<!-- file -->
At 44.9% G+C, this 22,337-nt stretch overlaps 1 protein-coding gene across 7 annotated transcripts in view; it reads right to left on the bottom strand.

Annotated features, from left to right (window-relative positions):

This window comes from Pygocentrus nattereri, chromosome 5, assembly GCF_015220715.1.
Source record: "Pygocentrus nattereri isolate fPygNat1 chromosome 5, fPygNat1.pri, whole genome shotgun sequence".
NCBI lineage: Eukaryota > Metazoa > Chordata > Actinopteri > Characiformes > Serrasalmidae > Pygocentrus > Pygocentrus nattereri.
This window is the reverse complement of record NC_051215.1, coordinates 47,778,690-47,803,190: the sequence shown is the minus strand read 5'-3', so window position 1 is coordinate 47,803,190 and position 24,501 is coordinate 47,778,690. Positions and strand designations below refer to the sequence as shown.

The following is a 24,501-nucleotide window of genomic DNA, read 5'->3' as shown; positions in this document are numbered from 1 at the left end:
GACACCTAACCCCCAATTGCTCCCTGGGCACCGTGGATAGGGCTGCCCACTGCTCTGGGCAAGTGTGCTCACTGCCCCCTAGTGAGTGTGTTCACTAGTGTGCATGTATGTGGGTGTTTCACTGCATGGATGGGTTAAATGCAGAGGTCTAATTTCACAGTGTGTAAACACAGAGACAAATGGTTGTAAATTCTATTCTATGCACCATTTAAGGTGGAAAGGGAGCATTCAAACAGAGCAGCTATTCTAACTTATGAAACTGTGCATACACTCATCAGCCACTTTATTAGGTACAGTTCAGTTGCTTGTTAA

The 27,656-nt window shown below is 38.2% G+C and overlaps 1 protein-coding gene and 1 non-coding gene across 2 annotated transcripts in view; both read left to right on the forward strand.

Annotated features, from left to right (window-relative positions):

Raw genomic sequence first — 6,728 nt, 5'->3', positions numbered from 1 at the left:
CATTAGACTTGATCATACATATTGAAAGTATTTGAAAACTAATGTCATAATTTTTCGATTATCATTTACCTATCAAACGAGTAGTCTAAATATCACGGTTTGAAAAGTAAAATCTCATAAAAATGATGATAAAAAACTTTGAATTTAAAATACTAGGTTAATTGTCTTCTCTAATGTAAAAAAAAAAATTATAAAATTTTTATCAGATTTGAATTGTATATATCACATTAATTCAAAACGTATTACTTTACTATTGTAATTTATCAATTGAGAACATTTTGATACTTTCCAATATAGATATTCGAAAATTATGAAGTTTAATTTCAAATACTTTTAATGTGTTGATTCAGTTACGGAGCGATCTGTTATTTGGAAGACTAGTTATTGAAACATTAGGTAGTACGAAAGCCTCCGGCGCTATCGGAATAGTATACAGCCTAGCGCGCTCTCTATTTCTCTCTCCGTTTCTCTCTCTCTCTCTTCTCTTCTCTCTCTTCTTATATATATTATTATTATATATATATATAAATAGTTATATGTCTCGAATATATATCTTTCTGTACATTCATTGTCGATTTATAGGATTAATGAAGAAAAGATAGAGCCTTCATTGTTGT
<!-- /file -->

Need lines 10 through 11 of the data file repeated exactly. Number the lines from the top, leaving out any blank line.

Annotated features, from left to right (window-relative positions):

Raw genomic sequence first — 6,728 nt, 5'->3', positions numbered from 1 at the left: